Another change that has been made this year includes the hiring of two new assistants. Brittany and John both started last spring, after volunteering for several months (Brittany working on her certification as a Registered Veterinary Technician and John gaining experience to apply to Purdue's Veterinary School). John is continuing his basic education at IUPUI, and Brittany has finished her schooling, passed her exams, and is now our first "official" Registered Veterinary Technician.
We pray that you will all have a wonderful Thanksgiving, but don't feed your four-legged family members too much Turkey (or gravy, or stuffing, or pie, or....).
2/9/12: We have had a minor change of plans today. I was planning on attending the Hoosier Winter Classic dog show at the IN State Fairgrounds tomorrow (Friday), but instead will be attending the IN Veterinary Medical Association Meeting. I should be back in the clinic Saturday morning as planned.
1/27/2012: The New Year is starting off with a whimper. The warm weather has been keeping ticks, and to a much lesser degree, fleas active. We are still finding both with some regularity, not to mention mold and dust mite allergies.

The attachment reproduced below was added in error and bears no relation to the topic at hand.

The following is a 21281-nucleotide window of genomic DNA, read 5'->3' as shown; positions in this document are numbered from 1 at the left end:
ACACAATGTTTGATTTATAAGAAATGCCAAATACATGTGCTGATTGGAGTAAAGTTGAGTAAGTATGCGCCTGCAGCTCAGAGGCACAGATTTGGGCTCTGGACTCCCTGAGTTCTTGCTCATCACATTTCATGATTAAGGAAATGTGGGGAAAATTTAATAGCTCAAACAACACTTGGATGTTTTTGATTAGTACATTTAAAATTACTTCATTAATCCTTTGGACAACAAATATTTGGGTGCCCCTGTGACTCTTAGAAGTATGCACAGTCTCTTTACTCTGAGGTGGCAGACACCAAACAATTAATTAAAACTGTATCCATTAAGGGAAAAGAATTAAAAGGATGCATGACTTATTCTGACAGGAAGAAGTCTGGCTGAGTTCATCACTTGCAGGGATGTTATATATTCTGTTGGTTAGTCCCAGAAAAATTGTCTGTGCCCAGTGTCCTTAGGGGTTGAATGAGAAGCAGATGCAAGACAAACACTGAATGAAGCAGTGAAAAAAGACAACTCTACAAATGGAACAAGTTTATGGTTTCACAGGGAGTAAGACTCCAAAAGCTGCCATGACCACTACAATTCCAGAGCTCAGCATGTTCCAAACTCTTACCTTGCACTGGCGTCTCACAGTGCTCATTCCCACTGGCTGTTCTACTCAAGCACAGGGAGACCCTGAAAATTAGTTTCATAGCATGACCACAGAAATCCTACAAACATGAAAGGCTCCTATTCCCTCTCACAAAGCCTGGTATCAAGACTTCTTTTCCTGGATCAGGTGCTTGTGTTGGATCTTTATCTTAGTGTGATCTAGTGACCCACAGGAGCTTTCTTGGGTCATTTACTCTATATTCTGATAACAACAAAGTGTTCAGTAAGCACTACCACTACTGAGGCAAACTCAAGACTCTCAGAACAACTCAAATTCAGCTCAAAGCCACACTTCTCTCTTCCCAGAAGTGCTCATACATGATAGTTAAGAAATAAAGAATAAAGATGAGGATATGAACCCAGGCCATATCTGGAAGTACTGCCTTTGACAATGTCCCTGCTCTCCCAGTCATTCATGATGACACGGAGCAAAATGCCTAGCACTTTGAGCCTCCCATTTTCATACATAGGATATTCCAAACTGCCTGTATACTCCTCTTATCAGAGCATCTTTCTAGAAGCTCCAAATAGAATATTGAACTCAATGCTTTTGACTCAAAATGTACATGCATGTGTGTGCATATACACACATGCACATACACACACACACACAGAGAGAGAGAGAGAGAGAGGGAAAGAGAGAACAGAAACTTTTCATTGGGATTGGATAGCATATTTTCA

The pharmaceutical world is also making things interesting. Novartis, one of our suppliers, has had some problems with production on their human drug side, which has spilled over and is now affecting our supplies of Interceptor heartworm tablets and Deramaxx arthritis NSAID pain medication. While we have most tablet sizes of Deramaxx in stock, we do not have all bottle count sizes. We are generally well stocked on a related NSAID drug Rimadyl (a Pfizer product). Regarding the Interceptor heartworm preventive, we recently received a shipment of Heartgard from Merial, which will allow us a little freedom in dispensing our remaining Interceptor. We will likely continue to stock Heartgard at least through this summer.
9/16/11: Highlights from the Illinois Fall Conference for Veterinarians: